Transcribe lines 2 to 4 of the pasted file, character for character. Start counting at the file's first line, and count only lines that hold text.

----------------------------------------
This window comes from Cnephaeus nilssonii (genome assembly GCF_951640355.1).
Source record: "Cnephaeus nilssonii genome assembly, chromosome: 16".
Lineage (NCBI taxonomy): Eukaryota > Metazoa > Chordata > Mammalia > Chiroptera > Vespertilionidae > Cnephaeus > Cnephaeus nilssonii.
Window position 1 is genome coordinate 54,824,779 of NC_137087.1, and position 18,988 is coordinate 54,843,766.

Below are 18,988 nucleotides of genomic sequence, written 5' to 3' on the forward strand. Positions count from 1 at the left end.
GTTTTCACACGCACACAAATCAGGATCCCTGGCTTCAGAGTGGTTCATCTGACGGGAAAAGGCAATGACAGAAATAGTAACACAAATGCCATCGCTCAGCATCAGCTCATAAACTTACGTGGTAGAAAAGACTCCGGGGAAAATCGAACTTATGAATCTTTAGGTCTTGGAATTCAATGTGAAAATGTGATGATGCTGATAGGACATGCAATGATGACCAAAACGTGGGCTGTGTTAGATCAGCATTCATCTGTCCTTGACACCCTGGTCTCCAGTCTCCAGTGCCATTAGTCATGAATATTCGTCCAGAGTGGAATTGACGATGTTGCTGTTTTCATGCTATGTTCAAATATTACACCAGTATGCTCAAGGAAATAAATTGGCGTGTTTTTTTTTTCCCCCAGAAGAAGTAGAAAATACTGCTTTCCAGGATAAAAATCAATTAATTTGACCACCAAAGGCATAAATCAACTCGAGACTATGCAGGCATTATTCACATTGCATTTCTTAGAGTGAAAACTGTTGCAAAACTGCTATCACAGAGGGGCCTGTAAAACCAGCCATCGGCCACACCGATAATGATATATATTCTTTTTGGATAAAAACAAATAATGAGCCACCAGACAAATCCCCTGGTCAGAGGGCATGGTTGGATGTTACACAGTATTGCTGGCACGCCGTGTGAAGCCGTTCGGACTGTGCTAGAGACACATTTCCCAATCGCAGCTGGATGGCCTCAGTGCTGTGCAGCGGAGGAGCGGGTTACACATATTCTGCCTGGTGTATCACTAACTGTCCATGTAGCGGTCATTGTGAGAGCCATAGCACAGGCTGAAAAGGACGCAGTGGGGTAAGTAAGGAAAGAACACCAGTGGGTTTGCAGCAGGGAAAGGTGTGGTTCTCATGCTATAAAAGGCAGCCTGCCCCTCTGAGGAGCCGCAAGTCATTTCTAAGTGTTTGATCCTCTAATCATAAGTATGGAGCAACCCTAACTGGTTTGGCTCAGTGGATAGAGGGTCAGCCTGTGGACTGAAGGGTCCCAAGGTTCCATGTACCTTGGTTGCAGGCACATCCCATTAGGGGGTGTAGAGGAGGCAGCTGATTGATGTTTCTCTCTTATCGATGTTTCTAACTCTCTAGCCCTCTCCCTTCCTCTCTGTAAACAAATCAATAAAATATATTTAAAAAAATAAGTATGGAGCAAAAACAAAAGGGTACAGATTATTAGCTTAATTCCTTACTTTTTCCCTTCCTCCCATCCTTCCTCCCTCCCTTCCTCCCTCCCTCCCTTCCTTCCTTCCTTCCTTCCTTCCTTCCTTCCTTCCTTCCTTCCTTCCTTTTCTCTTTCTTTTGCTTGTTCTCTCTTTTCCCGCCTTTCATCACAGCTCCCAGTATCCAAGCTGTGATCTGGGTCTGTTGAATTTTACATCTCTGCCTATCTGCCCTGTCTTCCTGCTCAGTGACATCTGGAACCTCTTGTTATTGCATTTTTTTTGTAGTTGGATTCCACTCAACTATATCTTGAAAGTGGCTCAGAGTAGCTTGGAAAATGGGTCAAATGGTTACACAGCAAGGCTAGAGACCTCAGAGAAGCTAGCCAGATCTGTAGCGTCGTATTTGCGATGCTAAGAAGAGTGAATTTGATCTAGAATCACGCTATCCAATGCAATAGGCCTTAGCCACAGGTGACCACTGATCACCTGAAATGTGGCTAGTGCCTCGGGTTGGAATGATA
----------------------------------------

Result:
Source record: "Cnephaeus nilssonii genome assembly, chromosome: 16".
Lineage (NCBI taxonomy): Eukaryota > Metazoa > Chordata > Mammalia > Chiroptera > Vespertilionidae > Cnephaeus > Cnephaeus nilssonii.
Window position 1 is genome coordinate 54,824,779 of NC_137087.1, and position 18,988 is coordinate 54,843,766.